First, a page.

“For instance, I’ve heard you say you want abortion to be rare, that abortion is a heart-wrenching decision.  My question is, why?  What’s wrong with abortion?”

The senator looked surprised, as though he’d never  been asked that question.  “Well, it’s…it’s not a pleasant thing, and it’s a difficult decision for a woman to make.”

“What’s so unpleasant about it, Senator?  If it’s just a blob of tissue, like a cancer or something, a woman should be glad to get rid o f it.  Why is it such a difficult decision?  I mean, if your appendix or a kidney stone or something is making your life miserable, you just have it removed, get rid of it.  It’s not that difficult decision at all.  Why is abortion different?”

I think that abortion advocates are often people who haven’t really thought through the logic of their decisions, and, really, that’s the heart of Alcorn’s book – constantly making decisions based on our own desires does not lead to good ends.  There’s a particularly heart-tugging scene where Jake and Janet are talking with their daughter, Carly, who has decided not to abort her baby.  Carly doesn’t know that Jake and Janet got an abortion when they were in college  because they “weren’t ready,” and at one point Carly says, “No matter how much it messed up my college plans, my volleyball scholarship, and my life in general, I couldn’t go through with it.  I started thinking, what if I had come along at a time that was inconvenient for my parents?  Would I want them to kill me?  I just couldn’t punish an innocent child for my stupid mistake.”

Wow.  That scene just had such an impact, because, actually, if Carly had come at an inconvenient time, her parents would have killed her – they already killed her older brother or sister.  That’s a real turning point for Jake, where he begins to realize how his beliefs have impacted so much.

The book talks a lot about the impact abortion has on men and on the whole concept of parenthood.  Talking with a coworker (the only conservative in sight, and he’s in sports, where it doesn’t matter), Clarence is lamenting the lack of role models in his home neighborhood (Clarence is black and grew up in a poorer, crime-ridden part of town).  He says something I found vitally important:

“Men are told when they get a woman pregnant it isn’t their baby, it’s just hers.  They’re told they have no say in if they want the baby to live.  Spousal consent is an offensive concept to abortion rights people.  Men have no rights concerning the babies they’ve fathered.  But, Jake, we all know rights and responsibilities go hand in hand.  You can’t separate them.  So, when we tell men they have no rights, we’re really telling them they have no responsibilities.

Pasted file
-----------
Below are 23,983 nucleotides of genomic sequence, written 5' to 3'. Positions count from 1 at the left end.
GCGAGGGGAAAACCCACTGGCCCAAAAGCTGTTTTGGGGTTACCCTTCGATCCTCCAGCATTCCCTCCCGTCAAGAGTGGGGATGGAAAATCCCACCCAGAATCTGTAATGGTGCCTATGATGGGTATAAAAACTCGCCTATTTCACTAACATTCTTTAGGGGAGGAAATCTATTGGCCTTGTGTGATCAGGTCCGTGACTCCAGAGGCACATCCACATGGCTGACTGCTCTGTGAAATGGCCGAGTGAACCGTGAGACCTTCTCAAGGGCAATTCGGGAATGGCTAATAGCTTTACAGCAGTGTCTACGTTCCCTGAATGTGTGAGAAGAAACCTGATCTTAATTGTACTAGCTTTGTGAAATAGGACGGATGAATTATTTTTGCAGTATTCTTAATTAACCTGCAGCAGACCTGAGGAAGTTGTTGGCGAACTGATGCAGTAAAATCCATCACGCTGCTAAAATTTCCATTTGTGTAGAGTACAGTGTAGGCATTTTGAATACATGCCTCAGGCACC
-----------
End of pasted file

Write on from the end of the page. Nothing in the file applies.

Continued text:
“How can we say, ‘You have no right whatsoever to stand up for the welfare of this child,’ then expect them to take any responsibility whatsoever for the child if the mother decides to let him live?  You can’t have it both ways.  Either the father has rights and responsibilities for child, or he has neither rights nor responsibilities for the child.

“So what do we get as a result of believing this abortion propaganda?  A bunch of irresponsible men.  They’ve been taught they’re not needed in the home, women and children can get along fine without them – better because the government gives them a paycheck as long as they don’t marry the father.  So the men can go get a woman pregnant, then move on to the next woman and do the same thing, instead of settling down, getting a job, and supporting their family.  If they decide they want to take responsibility, which is what they should want, they’re told it’s none of their business, it’s the woman’s baby, not theirs.”

This was an intense and emotional book, and one that I sincerely wish had a bit more story to go with it.  I really think that Alcorn could have made a stronger impact by narrowing his focus and concentrating on keeping the story going.  I grew really attached to Jake and watched his personal (and unwilling) journey, but the whole thing with Doc’s death and how it came about felt very contrived and as though Alcorn just needed an out to finish up the story.

If you’ve stuck with me to the end of this ridiculously long review, thanks.  And I don’t usually get super personal on this blog, or super serious, but allow me to say that if you ever want to have a legitimate, honest, not-angry-or-accusatory conversation about abortion, just drop me a line.